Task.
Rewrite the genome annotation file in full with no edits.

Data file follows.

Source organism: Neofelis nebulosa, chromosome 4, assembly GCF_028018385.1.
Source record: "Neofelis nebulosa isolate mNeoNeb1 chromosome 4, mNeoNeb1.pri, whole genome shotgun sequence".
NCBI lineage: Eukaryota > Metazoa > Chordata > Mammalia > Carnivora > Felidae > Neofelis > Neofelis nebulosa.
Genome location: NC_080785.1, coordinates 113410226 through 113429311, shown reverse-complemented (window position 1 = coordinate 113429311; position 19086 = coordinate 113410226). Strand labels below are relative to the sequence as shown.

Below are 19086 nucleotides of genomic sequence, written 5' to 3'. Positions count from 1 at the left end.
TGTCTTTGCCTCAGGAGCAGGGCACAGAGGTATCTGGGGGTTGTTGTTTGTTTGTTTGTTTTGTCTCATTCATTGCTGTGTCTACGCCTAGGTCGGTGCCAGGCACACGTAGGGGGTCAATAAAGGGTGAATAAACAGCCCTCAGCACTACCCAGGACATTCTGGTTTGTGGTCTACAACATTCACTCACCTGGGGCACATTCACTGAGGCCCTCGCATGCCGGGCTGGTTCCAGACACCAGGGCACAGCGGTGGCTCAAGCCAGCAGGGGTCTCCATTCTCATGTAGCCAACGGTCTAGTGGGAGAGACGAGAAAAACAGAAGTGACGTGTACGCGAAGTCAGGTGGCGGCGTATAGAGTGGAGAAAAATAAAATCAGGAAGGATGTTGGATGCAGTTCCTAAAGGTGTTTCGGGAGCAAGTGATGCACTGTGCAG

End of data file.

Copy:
Source organism: Neofelis nebulosa, chromosome 4, assembly GCF_028018385.1.
Source record: "Neofelis nebulosa isolate mNeoNeb1 chromosome 4, mNeoNeb1.pri, whole genome shotgun sequence".
NCBI lineage: Eukaryota > Metazoa > Chordata > Mammalia > Carnivora > Felidae > Neofelis > Neofelis nebulosa.
Genome location: NC_080785.1, coordinates 113410226 through 113429311, shown reverse-complemented (window position 1 = coordinate 113429311; position 19086 = coordinate 113410226). Strand labels below are relative to the sequence as shown.

Below are 19086 nucleotides of genomic sequence, written 5' to 3'. Positions count from 1 at the left end.
TGTCTTTGCCTCAGGAGCAGGGCACAGAGGTATCTGGGGGTTGTTGTTTGTTTGTTTGTTTTGTCTCATTCATTGCTGTGTCTACGCCTAGGTCGGTGCCAGGCACACGTAGGGGGTCAATAAAGGGTGAATAAACAGCCCTCAGCACTACCCAGGACATTCTGGTTTGTGGTCTACAACATTCACTCACCTGGGGCACATTCACTGAGGCCCTCGCATGCCGGGCTGGTTCCAGACACCAGGGCACAGCGGTGGCTCAAGCCAGCAGGGGTCTCCATTCTCATGTAGCCAACGGTCTAGTGGGAGAGACGAGAAAAACAGAAGTGACGTGTACGCGAAGTCAGGTGGCGGCGTATAGAGTGGAGAAAAATAAAATCAGGAAGGATGTTGGATGCAGTTCCTAAAGGTGTTTCGGGAGCAAGTGATGCACTGTGCAG